Remembering Dantz Development’s “Drink Different” Posters
Nostalgia is in the air, with “I’m a Mac” actor Justin Long being hired by Intel for a series of pro-PC ads that mock the Mac. Ignoring the question of how many non-geeks would remember Apple’s “Get a Mac” campaign, I’d like to reach back even further into the history of Apple’s advertising.
Remember Apple’s “Think different” poster campaign from 1997–98? Each poster featured a black-and-white photograph of a historical figure, accompanied by a small Apple logo and the phrase “Think different.” in a corner. A site called thecrazyones.it has a collection of them, along with the TV ad that kicked off the campaign and a “Making Of” video.
What you may not have known is that Dantz Development, makers of the Retrospect backup software, parodied the “Think different” posters at its Macworld Expo parties for several years. Dantz’s “Drink different” posters mimicked Apple’s design but used photos of celebrities holding various drinks. We mentioned them in passing in “Macworld Expo SF ’99 Superlatives” (18 January 1999) when Jeff Carlson gave Dantz our award for the best party.
I recently stumbled across a low-res archive of the original Dantz parody posters and felt it was time to share them, 20-plus years after the parties and 16 years since Dantz itself fell into the corporate bit bucket. Retrospect is still around, though it hopscotched first to EMC and then to—deep breath—Iomega, Roxio, Sonic Solutions, Rovi, Retrospect Inc., and (finally?) StorCentric.
How many of the historical figures in Dantz’s posters can you name? Can you identify their drinks? How about the source of each image? Finally, which of them also appeared on a “Think different” poster?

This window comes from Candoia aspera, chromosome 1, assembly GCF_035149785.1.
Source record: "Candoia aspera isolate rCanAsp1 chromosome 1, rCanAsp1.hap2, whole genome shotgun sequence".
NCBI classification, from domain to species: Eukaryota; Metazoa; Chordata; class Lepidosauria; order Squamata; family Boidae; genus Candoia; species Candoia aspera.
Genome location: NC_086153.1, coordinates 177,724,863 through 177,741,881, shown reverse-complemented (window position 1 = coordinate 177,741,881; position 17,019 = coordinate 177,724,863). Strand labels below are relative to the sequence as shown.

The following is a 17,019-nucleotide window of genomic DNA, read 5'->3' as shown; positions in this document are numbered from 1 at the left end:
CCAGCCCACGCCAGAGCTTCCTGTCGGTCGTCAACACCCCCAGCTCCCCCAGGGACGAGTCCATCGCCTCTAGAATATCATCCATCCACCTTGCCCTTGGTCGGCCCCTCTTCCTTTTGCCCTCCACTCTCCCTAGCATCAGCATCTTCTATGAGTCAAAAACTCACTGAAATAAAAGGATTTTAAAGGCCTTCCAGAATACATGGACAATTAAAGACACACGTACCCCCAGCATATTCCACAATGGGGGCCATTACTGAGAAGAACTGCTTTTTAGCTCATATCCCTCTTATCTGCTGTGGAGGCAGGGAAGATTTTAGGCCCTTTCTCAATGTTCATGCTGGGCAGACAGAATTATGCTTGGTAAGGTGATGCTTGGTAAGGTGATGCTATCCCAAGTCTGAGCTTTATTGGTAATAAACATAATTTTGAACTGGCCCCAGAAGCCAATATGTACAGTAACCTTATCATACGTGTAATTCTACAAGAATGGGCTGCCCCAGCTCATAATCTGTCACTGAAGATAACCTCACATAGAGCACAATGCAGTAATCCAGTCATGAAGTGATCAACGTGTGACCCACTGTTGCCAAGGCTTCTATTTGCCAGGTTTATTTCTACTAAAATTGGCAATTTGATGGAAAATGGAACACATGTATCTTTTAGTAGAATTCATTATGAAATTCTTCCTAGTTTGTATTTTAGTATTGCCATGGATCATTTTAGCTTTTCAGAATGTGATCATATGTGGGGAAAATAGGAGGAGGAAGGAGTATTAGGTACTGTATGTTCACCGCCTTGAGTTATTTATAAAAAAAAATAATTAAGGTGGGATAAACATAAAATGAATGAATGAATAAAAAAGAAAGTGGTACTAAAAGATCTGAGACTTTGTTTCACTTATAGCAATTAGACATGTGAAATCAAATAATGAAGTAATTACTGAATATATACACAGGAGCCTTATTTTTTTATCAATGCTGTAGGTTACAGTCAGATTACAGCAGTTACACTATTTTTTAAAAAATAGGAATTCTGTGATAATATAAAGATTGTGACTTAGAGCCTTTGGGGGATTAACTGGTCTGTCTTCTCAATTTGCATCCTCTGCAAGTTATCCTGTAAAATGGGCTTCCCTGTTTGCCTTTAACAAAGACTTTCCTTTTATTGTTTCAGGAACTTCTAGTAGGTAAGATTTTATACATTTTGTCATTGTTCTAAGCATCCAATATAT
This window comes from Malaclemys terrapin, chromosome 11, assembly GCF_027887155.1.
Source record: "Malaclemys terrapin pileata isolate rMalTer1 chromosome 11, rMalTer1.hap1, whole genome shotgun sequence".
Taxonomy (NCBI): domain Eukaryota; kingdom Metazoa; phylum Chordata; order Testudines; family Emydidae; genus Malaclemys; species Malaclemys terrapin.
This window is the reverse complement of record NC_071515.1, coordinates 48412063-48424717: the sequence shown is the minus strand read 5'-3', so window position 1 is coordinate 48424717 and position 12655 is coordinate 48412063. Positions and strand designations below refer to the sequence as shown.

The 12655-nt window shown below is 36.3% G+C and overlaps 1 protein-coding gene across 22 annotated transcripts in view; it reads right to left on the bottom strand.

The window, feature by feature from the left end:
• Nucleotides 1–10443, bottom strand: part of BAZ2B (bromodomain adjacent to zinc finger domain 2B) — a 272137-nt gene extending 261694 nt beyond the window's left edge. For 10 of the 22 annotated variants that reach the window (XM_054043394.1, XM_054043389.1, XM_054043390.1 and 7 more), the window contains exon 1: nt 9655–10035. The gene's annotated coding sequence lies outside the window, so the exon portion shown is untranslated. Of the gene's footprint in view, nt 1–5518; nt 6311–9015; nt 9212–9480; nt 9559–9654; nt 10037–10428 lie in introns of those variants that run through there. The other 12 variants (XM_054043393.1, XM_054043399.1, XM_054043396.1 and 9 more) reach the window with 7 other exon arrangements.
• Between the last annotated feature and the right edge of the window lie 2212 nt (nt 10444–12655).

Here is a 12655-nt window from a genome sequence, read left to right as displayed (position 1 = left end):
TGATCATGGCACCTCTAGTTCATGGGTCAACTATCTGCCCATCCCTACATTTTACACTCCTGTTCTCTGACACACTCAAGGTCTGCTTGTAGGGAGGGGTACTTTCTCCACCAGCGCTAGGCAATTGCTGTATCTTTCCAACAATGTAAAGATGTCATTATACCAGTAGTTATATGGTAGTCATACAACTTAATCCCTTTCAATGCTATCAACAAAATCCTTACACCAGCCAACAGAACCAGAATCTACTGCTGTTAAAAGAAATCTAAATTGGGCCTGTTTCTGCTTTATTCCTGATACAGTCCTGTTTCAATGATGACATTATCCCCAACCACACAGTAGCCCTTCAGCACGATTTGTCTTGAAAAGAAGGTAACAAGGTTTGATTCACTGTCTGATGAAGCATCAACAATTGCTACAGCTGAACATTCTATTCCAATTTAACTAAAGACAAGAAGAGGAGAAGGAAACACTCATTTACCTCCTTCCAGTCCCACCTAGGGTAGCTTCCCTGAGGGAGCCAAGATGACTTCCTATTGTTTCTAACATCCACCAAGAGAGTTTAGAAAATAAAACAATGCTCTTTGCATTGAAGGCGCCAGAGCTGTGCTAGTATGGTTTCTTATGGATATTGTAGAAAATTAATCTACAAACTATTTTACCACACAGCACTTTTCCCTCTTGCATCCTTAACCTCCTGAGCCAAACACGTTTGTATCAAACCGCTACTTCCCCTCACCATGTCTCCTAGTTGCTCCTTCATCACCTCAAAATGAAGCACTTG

I don’t remember the posters, but I do have the shot glasses from 3 or 4 years worth of parties (which IIRC, were only held in SF, not Boston or New York).
As for the people featured on the posters, I’ve got John Wayne and Lucille Ball, but don’t recognize the others well enough to even guess at names.
Marilyn Monroe. It’s one of her very famous, and considered at the time, extremely racy and scandalous towel shots.
Carey Grant carrying a glass of milk in Suspicion. It’s one of the most creepy scenes in one of Alfred Hitchcock’s creepiest movies. And there was a lightbulb in the glass to make the milk suspiciously glow:
John Wayne. In addition to be decades long star/hero in westerns, was also appeared in beer, liquor and cigarette ad campaigns. The booze ads were taglined “I never trust a man who doesn’t drink.”
Ingrid Bergman and Humphrey Bogart in Casablanca.
Elizabeth Taylor in Cat On A Hot Tin Roof. Just about as scandalous as Monroe in a towel.
The Lucille Ball photo is from one of her best skits, and was filmed in one take with no rehearsals. The segment is one of the best from THE leading lady of physical comedy and facial gestures:
Red Skelton, a star and master of circus, vaudeville, film, radio and television. He’s still considered one of the best character drunks in in each medium. Here he is in Deadeye with John Wayne:
And Marilyn pegs it!
Cary Grant’s glass of milk might also contain poison, I gather. I haven’t seen Suspicion, but it sounds seriously creepy.
Full disclosure: on my first pass, I incorrectly guessed Sophia Loren for Elizabeth Taylor and had no idea about Red Skelton—just before my time.
Thanks, and Suspicion is one of Hitch’s best, IMHO, below Psycho, The Lady Vanishes, and North By Northwest. Hitchcock was forced by the studio to change and reshoot the ending. He bitched and moaned about the ending until he died.
And if Macs were available when Suspicion was shot, they wouldn’t have had to rig the glass of milk.
I somehow missed getting those two, although I do have the 2001 shot glass. I apparently don’t do shots often enough (well, ever) for mine to have acquired the patina yours enjoy.
At my house, we do shots of maple syrup.
Currently hanging in our bathroom…
Craig! So nice to see you here, and it’s great that that poster lives on. Were you the marketing genius at Dantz behind these party decorations?
Kerry MacInnes directed the effort.
Kerry, of course! Another name from the past.
I served a guest the (very) rare shot and they asked about the glassware. I then told them about the legendary Dantz parties and Drink Different posters. Made me think to do a Google search, and of course, there you were with the posters. Thanks for all the history, Adam.
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